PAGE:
A Final Toast

I ran into a chum tonight quite by “accident” and both took time to update each other’s lives as it had been a long arc of time between connections. My friend is in real estate and purchases old homes, fixes them up and resells them for a tidy profit. He was telling me about a house he had just closed on, its previous owner obviously a buyer of fine wines based upon the stash he found. The man had passed and his daughter was needing to sell it and my buddy was only too happy to oblige, considering the price of said home too good to pass on.

Going into its basement, he found it stacked and stocked with fine wines, each one gathering dust from years of neglect and non-use. The owner, he had learned, had traveled the world visiting some of the finest vineyards and purchasing huge draughts of wine. My friend also found receipts among the ruins where the old man had run up some pretty serious tabs pursuing his life’s passion. Trouble is, the old man is dead and the wine lies in state, corked and wearing coats of mold and dust. Untasted. Suddenly it hit my friend: this could have been what Jesus had in mind when he said, “What profit is it for a man, if he should gain the world and lose his soul?”*


Of course, we know nothing of the man’s spiritual standing in life but how sad it is to spend your life and coffers on transitory things whose undignified ending is to occupy a place in a cold dark cellar, unseen, untouched and untasted.

On the drive home I heard that we Americans are spending less time sleeping, working longer hours, stalking the “dream” at the expense of our families, our bodies and our souls. We’re giving away FAR less, building our barns bigger** so we can sit around, I suppose, bragging to the Joneses that our barns, for pete’s sake, have vaulted ceilings, wrap-around decking, eight-tractor garages, bonus rooms, dormers, atriums, finished basements, plasma TVs in every stable, spreading manicured lawns, high palatial walls to keep out the riff-raff and that we’re working on drawings for further expansion. Our ‘barns‘, mind you.

How much wood can a woodchuck chuck? Forget that. How about: how much wine can a connoisseur drink? And for that matter, how much is too much or more than enough? Tolstoy wrote a short story on that very subject entitled, “How Much Land Does A Man Need?” and here is its summary as found in a Wikipedia entry:

“After slowly accumulating more and more property, a greedy Russian named Pahom hears that the Bashkirs, a minority race in Russia, are practically giving their land away. He decides to visit them and they offer him as much land as he wants, provided he can walk its perimeter in one day. Pahom agrees and goes out on his trek, but when the sun starts to set, he finds he has walked too far. Running back, Pahom collapses at the starting point just as the sun disappears behind the horizon. The Bashkirs try to congratulate him, only to find him dead. In answer to the question posed in the title, the Bashkirs bury him in a hole six feet long by two feet wide.”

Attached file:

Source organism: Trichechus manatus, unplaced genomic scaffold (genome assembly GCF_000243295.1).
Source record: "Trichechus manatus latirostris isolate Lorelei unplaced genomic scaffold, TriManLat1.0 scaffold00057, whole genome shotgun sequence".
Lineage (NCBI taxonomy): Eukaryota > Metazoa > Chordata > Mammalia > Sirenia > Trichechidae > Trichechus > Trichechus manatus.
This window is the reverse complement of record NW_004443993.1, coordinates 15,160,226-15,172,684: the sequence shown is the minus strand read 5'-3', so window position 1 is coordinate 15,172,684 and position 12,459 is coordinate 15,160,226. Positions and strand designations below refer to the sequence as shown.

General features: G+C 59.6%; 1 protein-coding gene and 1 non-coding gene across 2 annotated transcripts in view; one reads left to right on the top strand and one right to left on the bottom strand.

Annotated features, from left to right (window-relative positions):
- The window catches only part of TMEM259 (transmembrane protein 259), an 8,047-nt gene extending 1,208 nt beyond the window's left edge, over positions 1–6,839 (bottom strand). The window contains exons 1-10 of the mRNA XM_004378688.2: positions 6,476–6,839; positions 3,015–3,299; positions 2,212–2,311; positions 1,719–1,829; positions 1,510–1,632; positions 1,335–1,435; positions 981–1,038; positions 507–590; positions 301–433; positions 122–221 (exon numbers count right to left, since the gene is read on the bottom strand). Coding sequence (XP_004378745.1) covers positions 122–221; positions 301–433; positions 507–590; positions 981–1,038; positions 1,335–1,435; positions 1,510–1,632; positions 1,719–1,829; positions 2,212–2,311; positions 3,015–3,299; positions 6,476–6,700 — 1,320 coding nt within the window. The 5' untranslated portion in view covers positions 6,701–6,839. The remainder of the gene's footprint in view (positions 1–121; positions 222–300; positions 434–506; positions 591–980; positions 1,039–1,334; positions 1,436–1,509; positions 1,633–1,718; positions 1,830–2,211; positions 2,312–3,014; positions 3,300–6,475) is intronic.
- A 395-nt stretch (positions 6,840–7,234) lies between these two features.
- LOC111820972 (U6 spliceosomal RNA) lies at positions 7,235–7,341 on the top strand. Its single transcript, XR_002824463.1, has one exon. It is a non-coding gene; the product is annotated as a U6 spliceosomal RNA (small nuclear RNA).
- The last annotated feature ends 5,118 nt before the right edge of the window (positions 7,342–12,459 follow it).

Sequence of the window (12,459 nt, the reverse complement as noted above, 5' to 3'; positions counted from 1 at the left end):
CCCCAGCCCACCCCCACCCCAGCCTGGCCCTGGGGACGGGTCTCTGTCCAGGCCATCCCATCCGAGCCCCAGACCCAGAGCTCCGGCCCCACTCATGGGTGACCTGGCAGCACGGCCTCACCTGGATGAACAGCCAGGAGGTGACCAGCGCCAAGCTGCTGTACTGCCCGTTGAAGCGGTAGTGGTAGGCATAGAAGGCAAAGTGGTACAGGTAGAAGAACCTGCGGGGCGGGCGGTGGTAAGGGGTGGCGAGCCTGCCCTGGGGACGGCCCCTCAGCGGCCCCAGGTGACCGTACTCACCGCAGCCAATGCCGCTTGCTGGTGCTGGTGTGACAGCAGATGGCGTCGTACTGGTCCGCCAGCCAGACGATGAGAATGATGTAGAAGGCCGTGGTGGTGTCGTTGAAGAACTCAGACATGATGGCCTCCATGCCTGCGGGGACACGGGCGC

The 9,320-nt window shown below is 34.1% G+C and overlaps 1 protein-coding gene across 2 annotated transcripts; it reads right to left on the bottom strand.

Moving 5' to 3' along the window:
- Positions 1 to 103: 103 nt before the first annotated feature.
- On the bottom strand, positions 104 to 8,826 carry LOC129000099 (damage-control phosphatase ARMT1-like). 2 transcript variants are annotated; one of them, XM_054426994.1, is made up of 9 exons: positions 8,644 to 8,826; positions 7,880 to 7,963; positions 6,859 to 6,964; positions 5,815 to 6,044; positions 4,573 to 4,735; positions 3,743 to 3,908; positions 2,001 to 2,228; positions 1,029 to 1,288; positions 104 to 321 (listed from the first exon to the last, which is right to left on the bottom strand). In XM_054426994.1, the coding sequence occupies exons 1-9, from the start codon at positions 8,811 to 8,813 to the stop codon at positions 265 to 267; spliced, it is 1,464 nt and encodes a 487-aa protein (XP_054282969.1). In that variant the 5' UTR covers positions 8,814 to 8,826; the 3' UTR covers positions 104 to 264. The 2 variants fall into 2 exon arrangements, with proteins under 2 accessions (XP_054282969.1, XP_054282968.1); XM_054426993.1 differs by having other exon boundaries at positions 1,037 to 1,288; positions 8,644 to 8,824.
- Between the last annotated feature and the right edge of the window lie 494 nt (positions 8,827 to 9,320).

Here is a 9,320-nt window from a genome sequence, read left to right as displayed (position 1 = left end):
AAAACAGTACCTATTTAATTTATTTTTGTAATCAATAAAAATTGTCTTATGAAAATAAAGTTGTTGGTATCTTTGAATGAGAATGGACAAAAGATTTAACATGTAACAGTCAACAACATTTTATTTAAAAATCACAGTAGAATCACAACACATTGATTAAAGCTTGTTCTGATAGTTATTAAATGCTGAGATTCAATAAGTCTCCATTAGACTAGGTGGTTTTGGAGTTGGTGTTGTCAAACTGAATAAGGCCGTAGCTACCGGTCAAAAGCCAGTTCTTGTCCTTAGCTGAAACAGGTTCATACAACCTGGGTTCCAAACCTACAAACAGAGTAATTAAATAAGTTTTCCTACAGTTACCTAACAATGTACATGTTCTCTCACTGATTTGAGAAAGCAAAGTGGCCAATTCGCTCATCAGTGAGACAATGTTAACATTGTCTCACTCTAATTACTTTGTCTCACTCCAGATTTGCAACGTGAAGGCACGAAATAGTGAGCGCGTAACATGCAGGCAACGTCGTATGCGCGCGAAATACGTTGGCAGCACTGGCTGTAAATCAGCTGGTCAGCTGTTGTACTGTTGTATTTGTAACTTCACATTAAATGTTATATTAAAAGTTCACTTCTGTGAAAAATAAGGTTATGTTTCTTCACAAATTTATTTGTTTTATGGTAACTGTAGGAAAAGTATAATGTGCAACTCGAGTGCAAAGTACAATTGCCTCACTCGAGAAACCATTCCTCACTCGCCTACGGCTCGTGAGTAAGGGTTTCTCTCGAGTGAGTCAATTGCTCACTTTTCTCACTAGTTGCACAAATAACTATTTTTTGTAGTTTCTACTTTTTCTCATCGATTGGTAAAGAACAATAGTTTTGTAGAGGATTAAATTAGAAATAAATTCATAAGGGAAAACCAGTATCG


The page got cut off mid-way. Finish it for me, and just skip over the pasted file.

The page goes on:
What’s left of a man who chases the illusive wind of transitory pleasure? In this case, a dank, dark cellar littered with unused magnums of wine. And we call that living.

*Matthew 16:26

**Luke 12:15-21


7 thoughts on “A Final Toast

  1. Mandy Houk says:

    We moved from Southern California to Colorado and were so glad to escape the race to own the biggest, best, and most beautiful. Only we didn’t. Granted, it’s not as pervasive here, but that race is a human nature thing, not just a So Cal thing. We got caught up ourselves and bought the big, brand new house where we got to choose the colors of the walls, the carpet, the counters. I thought it would be so nice to live in a house that needed absolutely no fixing-up! No “dated” light fixtures, no cracks in the paint. But you know what? It’s not that great. This house has no soul, really. It’s like a pretty mannequin. So … less than a year later, we are moving to a smaller, less expensive house. The light fixtures are shiny brass and glass, the appliances are definitely not the latest models. The wood stain around the windows is flaking off, begging to be sanded. And I am so excited to get there, to be truly comfortable and at home, to have the extra money to use for eternal things rather than temporal.

    I guess I had to have it all for a moment to realize I don’t actually want it!


  2. J.Thomas says:

    Such a waste.

    I could’ve brought over a few loaves of bread and we could’ve served up a whizbanger of a “communion service” for the whole neighborhood!



  3. April says:

    merely “chasing the wind”, think we all do it from time to time


  4. pasturescott says:

    Mandy, we also had a ‘dream house’ some years ago…everything our little hearts desired. We were able to design it from the ground up, it had all the conveniences and was completely handicapped-accessible. Long story short, the Lord called us to a ministry about 45 minutes away and while we did the commute for awhile, we knew the Lord was calling us ‘away’. The house sold in 36 hours (no surprise there) and when we drove away, we never even looked in our rearview mirror! Shortened story shorter: we’ve been in this humble cottage in a declining subdivision since ’93, “getting by” without certain conveniences and we’ve never been happier! We relate to all you said…praise the Lord!


  5. pasturescott says:


    J, I’ll keep you posted. Remember, the guy in the story is a VERY good friend…


  6. pasturescott says:

    April, speak for yourself…(just kidding!)…I catch myself running out of breath chasing wind ever so often…


  7. J.Thomas says:

    Wind, Spirit, Breath…

    All the same word!



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